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The story of the pelican operates as an evocative microcosm of John Wolseley’s career: in the winter of 2014, the artist was camped in a swampy area just south of Mataranka the Northern Territory, Australia nearing the conclusion of six weeks spent creatively immersed in the wilderness. The campsite was a singularly unromantic one, situated beneath a motorway viaduct next to a small, soupy dam. Upon waking early one morning, he spotted an inert black and white form at the water’s edge and was moved to investigate.

“I thought I was looking at a Friesian cow,” Wolseley recalls, his excitement at the discovery still apparent. “What it actually was, was a dead, partially desiccated pelican! And so I took it to my camp and inked it up… inked her up … and began to work with her.”

Wolseley’s partner of the past 25 years, curator Jennifer Long, relates her first glimpse of the avian haul with an air of familiar, amused resignation. When she arrived to meet Wolseley at Alice Springs, having driven the couple’s battered ute from their home in the Whipstick Forest more than 2000 kilometres away, she was greeted not only by the spectacle of the pelican, pegged out to dry in the breeze, but also by the lamentably less decomposed body of a juvenile bustard, whose temporary shroud of a plastic bag soon filled with maggots. Such is the nature of Wolseley’s practice (and indeed, of the couple’s shared eccentricity and pragmatism), that a bag of maggots represented not so much a spectre of horror as a handy aid to speedy decomposition. The odour emanating from the bag apparently also provided an effective guarantee of space and privacy at campsites on the long drive home.

When I visit Wolseley in his St Kilda studio, he is in the process of completing the monumental work in which the pelican appears—Dystopia-The last wetland, Gwydir 2184—and he spends some time balanced atop a rickety ladder affixing the five metres of paper to the wall with drawing pins. The work is soon to feature in Heartlands and Headwaters, Wolseley’s major exhibition opening at the National Gallery of Victoria on 11 April, 2015. Comprising around 45 paintings and 50 drawings, the exhibition is the result of four years’ work, guided by Wolseley’s characteristic merging of scientific curiosity, adventurous spirit, wry humour, and pantheistic reverence for nature. The project has been sponsored by Sir Roderick Carnegie (described by Wolseley as “a modern day Medici or Doge”), whose patronage made possible the artist’s numerous journeys into the Australian wilderness, from Kakadu to Skullbone Plains, to seek out new sites, new materials and new methods. Even as acts of patronage go, this was an unusually generous and open one. With no specific instruction as to the nature, subject or scale of the works (save that they relate to Australian landscape—already Wolseley’s creative focus) the artist was effectively granted complete freedom to explore his ideas.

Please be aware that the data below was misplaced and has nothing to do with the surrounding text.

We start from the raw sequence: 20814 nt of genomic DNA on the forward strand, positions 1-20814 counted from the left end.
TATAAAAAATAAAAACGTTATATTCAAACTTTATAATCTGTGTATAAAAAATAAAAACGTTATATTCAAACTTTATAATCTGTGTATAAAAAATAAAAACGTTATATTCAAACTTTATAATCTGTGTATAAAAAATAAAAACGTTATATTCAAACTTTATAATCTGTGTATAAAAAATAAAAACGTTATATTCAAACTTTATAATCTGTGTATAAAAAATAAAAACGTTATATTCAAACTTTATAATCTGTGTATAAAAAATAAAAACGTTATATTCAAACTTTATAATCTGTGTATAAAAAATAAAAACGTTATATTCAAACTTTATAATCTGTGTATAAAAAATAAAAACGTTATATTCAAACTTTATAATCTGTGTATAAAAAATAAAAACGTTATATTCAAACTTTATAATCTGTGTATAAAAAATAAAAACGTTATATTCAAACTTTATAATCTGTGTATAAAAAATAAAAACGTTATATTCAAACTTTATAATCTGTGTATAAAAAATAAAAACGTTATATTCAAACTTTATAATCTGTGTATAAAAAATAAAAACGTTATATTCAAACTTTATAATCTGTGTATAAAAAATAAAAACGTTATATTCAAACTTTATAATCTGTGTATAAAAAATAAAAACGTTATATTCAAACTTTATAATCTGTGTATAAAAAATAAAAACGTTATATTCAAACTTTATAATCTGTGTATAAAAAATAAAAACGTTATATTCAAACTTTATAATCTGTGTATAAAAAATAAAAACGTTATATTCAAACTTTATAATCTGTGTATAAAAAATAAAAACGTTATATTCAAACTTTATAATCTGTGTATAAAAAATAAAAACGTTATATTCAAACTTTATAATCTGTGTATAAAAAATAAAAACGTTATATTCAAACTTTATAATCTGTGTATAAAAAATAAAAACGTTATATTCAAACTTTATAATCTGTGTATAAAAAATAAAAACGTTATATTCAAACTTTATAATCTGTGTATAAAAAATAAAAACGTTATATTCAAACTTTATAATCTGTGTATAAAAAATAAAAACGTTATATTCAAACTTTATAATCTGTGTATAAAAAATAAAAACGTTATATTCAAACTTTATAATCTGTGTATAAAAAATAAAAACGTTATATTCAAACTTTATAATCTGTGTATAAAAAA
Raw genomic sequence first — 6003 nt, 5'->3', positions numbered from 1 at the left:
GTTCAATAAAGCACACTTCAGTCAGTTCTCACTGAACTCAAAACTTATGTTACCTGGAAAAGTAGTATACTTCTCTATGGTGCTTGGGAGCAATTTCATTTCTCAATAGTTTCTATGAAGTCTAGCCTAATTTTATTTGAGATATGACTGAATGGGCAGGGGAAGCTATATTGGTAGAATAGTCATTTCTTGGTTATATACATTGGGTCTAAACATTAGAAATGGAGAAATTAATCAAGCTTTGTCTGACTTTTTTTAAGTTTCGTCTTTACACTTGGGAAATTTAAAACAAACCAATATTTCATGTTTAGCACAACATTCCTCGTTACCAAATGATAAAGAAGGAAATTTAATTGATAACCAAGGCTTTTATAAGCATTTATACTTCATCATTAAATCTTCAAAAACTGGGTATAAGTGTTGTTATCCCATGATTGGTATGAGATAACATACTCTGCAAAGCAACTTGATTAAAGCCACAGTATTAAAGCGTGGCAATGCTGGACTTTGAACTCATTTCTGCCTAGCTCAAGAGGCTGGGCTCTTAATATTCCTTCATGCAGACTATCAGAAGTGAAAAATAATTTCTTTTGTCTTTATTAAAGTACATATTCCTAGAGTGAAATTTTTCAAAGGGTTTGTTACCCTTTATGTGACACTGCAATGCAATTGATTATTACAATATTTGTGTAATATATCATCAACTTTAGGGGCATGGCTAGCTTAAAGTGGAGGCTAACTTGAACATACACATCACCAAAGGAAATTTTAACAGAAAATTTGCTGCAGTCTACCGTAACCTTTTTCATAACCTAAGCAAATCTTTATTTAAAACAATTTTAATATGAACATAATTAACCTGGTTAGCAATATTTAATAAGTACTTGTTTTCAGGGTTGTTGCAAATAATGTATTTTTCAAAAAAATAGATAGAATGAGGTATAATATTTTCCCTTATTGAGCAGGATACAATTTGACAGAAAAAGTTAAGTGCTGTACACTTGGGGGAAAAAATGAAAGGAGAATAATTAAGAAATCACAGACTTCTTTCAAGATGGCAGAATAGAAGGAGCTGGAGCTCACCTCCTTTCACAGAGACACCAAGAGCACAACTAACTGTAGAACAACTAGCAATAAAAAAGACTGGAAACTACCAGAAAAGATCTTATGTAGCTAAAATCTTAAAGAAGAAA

And so to return to the pelican, and its artistic afterlife. Wolseley’s bird printing is not for the faint of heart. The process, in which the naturally deceased instrument is covered with ink, tossed onto a sheet of paper, covered with another sheet, weighted, and then left for hours or days to leave its mark, is reminiscent of the kind of childhood experiment a parent might anxiously consider for traces of psychopathy. That this process should result in the most expressive, delicate and tender marks—each feather delineated on the paper, sharp beak outlined like the ancestral archaeopteryx- is an indication of Wolseley’s rare foresight, capacity to marginalise squeamishness and to privilege wonder, and see enchantment where others might perceive abjection. Wolseley is of course not the first artist to make creative use of dead animals, but his reluctance to capitalise on the associated shock value sets his creations apart. Far from the voyeuristic spectacle of Damien Hirst’s slaughtered, maggot-ridden cow’s head, Wolseley’s animal finds are memorialised with an air of veneration. The artist himself refers to the pelican’s impression as “a sort of shroud of Turin”.